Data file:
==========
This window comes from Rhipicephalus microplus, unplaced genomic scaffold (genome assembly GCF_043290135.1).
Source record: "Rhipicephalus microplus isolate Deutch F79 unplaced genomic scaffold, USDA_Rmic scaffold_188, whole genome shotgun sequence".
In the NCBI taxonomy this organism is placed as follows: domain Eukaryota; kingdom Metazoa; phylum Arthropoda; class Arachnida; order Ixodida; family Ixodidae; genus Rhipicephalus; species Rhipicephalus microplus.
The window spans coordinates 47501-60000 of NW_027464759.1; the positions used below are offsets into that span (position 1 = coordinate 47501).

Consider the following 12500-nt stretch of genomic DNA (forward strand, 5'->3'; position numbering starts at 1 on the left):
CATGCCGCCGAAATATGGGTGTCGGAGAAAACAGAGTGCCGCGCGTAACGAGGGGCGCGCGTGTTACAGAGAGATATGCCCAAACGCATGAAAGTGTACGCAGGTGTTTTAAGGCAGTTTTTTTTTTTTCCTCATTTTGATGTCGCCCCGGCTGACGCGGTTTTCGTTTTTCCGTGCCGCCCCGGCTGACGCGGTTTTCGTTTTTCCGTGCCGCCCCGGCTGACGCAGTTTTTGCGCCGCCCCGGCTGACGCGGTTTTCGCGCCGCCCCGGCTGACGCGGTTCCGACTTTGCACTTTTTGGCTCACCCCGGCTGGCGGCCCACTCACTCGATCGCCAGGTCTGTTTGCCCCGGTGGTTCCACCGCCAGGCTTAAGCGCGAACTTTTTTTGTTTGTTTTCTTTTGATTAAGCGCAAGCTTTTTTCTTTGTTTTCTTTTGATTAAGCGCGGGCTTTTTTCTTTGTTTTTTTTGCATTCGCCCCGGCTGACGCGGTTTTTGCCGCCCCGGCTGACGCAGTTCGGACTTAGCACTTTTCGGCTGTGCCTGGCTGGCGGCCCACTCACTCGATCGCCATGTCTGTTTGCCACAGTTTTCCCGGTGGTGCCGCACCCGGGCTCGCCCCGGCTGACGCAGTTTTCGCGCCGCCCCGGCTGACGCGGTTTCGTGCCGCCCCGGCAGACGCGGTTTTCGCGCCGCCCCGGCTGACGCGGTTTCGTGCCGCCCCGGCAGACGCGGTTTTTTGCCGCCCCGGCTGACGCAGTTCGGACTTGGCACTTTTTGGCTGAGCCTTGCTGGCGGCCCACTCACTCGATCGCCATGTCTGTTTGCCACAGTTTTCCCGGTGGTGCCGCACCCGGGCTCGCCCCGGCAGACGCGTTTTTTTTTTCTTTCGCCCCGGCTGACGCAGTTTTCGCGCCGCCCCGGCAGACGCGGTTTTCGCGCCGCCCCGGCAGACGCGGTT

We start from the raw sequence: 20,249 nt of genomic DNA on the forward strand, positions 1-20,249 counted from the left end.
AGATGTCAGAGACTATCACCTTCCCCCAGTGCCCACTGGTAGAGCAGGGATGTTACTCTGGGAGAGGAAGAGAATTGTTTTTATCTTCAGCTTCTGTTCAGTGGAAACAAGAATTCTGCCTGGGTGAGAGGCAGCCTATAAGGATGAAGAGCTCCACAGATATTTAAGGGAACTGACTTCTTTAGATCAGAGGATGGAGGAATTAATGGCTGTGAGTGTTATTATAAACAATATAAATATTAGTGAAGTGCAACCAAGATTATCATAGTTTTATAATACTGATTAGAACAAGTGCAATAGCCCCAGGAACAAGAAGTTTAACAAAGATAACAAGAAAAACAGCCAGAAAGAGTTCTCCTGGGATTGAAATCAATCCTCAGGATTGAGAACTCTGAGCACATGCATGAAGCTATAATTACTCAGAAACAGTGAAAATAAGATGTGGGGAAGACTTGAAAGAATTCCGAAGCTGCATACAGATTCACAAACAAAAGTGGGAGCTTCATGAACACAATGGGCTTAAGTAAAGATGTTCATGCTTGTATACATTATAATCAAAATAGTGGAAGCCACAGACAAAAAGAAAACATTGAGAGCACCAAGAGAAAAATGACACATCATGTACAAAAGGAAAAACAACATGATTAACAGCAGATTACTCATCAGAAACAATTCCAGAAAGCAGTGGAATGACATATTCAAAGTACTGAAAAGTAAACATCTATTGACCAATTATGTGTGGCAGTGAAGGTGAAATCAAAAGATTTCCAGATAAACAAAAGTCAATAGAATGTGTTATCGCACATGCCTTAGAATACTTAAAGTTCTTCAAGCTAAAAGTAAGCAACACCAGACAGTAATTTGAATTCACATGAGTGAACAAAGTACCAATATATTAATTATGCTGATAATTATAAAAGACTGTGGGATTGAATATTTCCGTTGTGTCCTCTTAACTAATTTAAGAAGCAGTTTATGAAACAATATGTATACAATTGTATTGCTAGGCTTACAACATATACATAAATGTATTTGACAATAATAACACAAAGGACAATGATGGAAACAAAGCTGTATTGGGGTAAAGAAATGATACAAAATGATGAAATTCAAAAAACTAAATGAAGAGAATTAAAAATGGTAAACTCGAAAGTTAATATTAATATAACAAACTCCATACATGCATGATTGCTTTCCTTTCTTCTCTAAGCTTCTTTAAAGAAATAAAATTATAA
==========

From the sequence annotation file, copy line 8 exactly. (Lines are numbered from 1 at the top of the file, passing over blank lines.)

AGATGTCAGAGACTATCACCTTCCCCCAGTGCCCACTGGTAGAGCAGGGATGTTACTCTGGGAGAGGAAGAGAATTGTTTTTATCTTCAGCTTCTGTTCAGTGGAAACAAGAATTCTGCCTGGGTGAGAGGCAGCCTATAAGGATGAAGAGCTCCACAGATATTTAAGGGAACTGACTTCTTTAGATCAGAGGATGGAGGAATTAATGGCTGTGAGTGTTATTATAAACAATATAAATATTAGTGAAGTGCAACCAAGATTATCATAGTTTTATAATACTGATTAGAACAAGTGCAATAGCCCCAGGAACAAGAAGTTTAACAAAGATAACAAGAAAAACAGCCAGAAAGAGTTCTCCTGGGATTGAAATCAATCCTCAGGATTGAGAACTCTGAGCACATGCATGAAGCTATAATTACTCAGAAACAGTGAAAATAAGATGTGGGGAAGACTTGAAAGAATTCCGAAGCTGCATACAGATTCACAAACAAAAGTGGGAGCTTCATGAACACAATGGGCTTAAGTAAAGATGTTCATGCTTGTATACATTATAATCAAAATAGTGGAAGCCACAGACAAAAAGAAAACATTGAGAGCACCAAGAGAAAAATGACACATCATGTACAAAAGGAAAAACAACATGATTAACAGCAGATTACTCATCAGAAACAATTCCAGAAAGCAGTGGAATGACATATTCAAAGTACTGAAAAGTAAACATCTATTGACCAATTATGTGTGGCAGTGAAGGTGAAATCAAAAGATTTCCAGATAAACAAAAGTCAATAGAATGTGTTATCGCACATGCCTTAGAATACTTAAAGTTCTTCAAGCTAAAAGTAAGCAACACCAGACAGTAATTTGAATTCACATGAGTGAACAAAGTACCAATATATTAATTATGCTGATAATTATAAAAGACTGTGGGATTGAATATTTCCGTTGTGTCCTCTTAACTAATTTAAGAAGCAGTTTATGAAACAATATGTATACAATTGTATTGCTAGGCTTACAACATATACATAAATGTATTTGACAATAATAACACAAAGGACAATGATGGAAACAAAGCTGTATTGGGGTAAAGAAATGATACAAAATGATGAAATTCAAAAAACTAAATGAAGAGAATTAAAAATGGTAAACTCGAAAGTTAATATTAATATAACAAACTCCATACATGCATGATTGCTTTCCTTTCTTCTCTAAGCTTCTTTAAAGAAATAAAATTATAA